From the Olmec link:
Pre-Olmec cultures had flourished since about 2500 BCE. That's roughly equivalent to the "Pre-Classic" Maya period, which only dates back to 2000 BCE, as per its link. The "Classic" period for both cultures was 1400-400 BCE for the Olmec, and 250-950 CE for the Maya. The Olmec were long gone (650 years!) before the Maya really even got fully into gear. That's likely what the editors of that page were looking at.
IMHO they'd do better to stick to the "Mesoamerican Gulf Coast" language they used later on that page, rather than talk about any specific civilization, since what we should care about here is river valley systems where crop packages were domesticated, but I'm not an editor for that page.
It seems a bit cowardly to leave it at that, so here's what we know about where the Mesoamerican staple crops were first domesticated:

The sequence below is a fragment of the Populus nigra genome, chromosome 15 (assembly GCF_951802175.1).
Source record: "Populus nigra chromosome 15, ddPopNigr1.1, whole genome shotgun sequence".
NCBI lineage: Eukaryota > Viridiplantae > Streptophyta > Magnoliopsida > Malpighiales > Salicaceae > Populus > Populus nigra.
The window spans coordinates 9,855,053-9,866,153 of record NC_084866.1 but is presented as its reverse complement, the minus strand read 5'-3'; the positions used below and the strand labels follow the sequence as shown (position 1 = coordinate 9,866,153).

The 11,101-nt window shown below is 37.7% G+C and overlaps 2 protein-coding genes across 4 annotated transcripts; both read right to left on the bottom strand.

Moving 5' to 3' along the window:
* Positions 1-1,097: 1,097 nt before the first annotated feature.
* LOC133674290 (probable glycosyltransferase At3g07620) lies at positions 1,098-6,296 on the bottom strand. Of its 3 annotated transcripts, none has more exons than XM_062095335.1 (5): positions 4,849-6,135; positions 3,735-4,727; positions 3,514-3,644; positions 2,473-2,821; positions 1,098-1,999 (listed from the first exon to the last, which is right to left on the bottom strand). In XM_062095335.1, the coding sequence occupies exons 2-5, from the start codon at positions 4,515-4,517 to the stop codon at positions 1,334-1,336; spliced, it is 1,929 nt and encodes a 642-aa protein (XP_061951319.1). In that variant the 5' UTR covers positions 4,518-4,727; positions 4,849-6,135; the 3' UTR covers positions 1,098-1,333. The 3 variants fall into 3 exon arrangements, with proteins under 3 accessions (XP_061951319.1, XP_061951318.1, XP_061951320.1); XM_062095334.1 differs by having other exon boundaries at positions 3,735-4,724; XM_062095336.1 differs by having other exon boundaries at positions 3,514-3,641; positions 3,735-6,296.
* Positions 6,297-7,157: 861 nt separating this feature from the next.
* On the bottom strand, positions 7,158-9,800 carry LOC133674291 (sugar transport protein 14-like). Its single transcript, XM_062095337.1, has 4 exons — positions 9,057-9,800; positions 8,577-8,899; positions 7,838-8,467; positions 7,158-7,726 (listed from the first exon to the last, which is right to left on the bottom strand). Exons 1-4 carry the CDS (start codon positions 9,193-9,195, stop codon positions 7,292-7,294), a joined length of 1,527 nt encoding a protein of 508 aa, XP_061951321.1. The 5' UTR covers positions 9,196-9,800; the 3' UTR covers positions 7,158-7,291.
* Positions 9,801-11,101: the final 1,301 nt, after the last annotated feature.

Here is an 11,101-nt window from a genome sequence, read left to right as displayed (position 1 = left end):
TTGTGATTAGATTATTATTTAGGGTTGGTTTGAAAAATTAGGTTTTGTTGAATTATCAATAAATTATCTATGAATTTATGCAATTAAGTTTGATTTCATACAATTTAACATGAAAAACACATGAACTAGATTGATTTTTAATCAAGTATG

Other important local domesticates:
- Chiles: The Balsas River Valley.
- Cotton*: Tough to tell, but the oldest we know for sure is in the Balsas River Valley.
- Avacado: Independently domesticated 3 times, one of which was in the Balsas River Valley.
(The earliest evidence we have of the domestication of the Tomato also comes from southern Mexico, but its wild ancestor is native to Peru and Equador, so it was certianly first domesticated there.)
For fun, I've helpfully circled these river valleys on a detail map of Mexican river systems:
* - Varieties of Cotton were domesticated independently all over the world (because its a damn useful plant). However, the most commercially useful variety, the one most everyone today uses, originated here in Mesoamerica.